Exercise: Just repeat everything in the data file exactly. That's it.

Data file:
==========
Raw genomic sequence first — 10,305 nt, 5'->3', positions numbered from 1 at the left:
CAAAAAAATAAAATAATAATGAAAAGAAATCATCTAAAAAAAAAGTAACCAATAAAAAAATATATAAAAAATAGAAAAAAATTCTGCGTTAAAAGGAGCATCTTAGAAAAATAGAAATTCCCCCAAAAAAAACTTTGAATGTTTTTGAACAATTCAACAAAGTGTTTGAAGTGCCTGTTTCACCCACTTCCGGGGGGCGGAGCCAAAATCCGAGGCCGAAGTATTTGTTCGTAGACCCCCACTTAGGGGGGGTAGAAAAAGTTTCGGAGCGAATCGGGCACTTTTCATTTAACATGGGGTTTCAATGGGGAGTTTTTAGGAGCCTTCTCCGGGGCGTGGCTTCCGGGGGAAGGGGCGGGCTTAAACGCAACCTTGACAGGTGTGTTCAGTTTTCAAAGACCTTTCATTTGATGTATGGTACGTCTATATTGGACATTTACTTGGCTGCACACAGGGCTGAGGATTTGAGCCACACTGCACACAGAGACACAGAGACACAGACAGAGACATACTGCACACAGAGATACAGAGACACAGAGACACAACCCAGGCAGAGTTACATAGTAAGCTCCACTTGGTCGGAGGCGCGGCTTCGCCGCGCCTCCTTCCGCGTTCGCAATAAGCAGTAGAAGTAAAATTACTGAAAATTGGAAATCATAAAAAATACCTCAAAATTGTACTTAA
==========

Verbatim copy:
Raw genomic sequence first — 10,305 nt, 5'->3', positions numbered from 1 at the left:
CAAAAAAATAAAATAATAATGAAAAGAAATCATCTAAAAAAAAAGTAACCAATAAAAAAATATATAAAAAATAGAAAAAAATTCTGCGTTAAAAGGAGCATCTTAGAAAAATAGAAATTCCCCCAAAAAAAACTTTGAATGTTTTTGAACAATTCAACAAAGTGTTTGAAGTGCCTGTTTCACCCACTTCCGGGGGGCGGAGCCAAAATCCGAGGCCGAAGTATTTGTTCGTAGACCCCCACTTAGGGGGGGTAGAAAAAGTTTCGGAGCGAATCGGGCACTTTTCATTTAACATGGGGTTTCAATGGGGAGTTTTTAGGAGCCTTCTCCGGGGCGTGGCTTCCGGGGGAAGGGGCGGGCTTAAACGCAACCTTGACAGGTGTGTTCAGTTTTCAAAGACCTTTCATTTGATGTATGGTACGTCTATATTGGACATTTACTTGGCTGCACACAGGGCTGAGGATTTGAGCCACACTGCACACAGAGACACAGAGACACAGACAGAGACATACTGCACACAGAGATACAGAGACACAGAGACACAACCCAGGCAGAGTTACATAGTAAGCTCCACTTGGTCGGAGGCGCGGCTTCGCCGCGCCTCCTTCCGCGTTCGCAATAAGCAGTAGAAGTAAAATTACTGAAAATTGGAAATCATAAAAAATACCTCAAAATTGTACTTAA